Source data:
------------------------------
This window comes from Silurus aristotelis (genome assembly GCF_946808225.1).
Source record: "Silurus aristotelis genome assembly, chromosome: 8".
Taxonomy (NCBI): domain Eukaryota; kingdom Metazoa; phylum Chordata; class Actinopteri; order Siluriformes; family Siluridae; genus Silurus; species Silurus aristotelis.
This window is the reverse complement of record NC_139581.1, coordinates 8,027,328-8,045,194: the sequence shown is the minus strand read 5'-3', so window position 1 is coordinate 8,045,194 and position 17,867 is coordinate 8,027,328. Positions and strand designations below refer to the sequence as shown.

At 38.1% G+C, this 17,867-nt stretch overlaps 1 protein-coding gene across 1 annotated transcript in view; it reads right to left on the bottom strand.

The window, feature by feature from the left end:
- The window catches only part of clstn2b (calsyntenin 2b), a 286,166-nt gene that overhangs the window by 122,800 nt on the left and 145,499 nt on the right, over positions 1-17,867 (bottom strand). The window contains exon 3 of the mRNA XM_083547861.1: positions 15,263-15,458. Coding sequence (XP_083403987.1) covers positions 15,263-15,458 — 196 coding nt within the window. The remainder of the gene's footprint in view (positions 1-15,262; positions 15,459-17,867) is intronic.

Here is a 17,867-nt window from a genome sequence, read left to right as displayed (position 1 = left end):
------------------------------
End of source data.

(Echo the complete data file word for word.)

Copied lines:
This window comes from Silurus aristotelis (genome assembly GCF_946808225.1).
Source record: "Silurus aristotelis genome assembly, chromosome: 8".
Taxonomy (NCBI): domain Eukaryota; kingdom Metazoa; phylum Chordata; class Actinopteri; order Siluriformes; family Siluridae; genus Silurus; species Silurus aristotelis.
This window is the reverse complement of record NC_139581.1, coordinates 8,027,328-8,045,194: the sequence shown is the minus strand read 5'-3', so window position 1 is coordinate 8,045,194 and position 17,867 is coordinate 8,027,328. Positions and strand designations below refer to the sequence as shown.

At 38.1% G+C, this 17,867-nt stretch overlaps 1 protein-coding gene across 1 annotated transcript in view; it reads right to left on the bottom strand.

The window, feature by feature from the left end:
- The window catches only part of clstn2b (calsyntenin 2b), a 286,166-nt gene that overhangs the window by 122,800 nt on the left and 145,499 nt on the right, over positions 1-17,867 (bottom strand). The window contains exon 3 of the mRNA XM_083547861.1: positions 15,263-15,458. Coding sequence (XP_083403987.1) covers positions 15,263-15,458 — 196 coding nt within the window. The remainder of the gene's footprint in view (positions 1-15,262; positions 15,459-17,867) is intronic.

Here is a 17,867-nt window from a genome sequence, read left to right as displayed (position 1 = left end):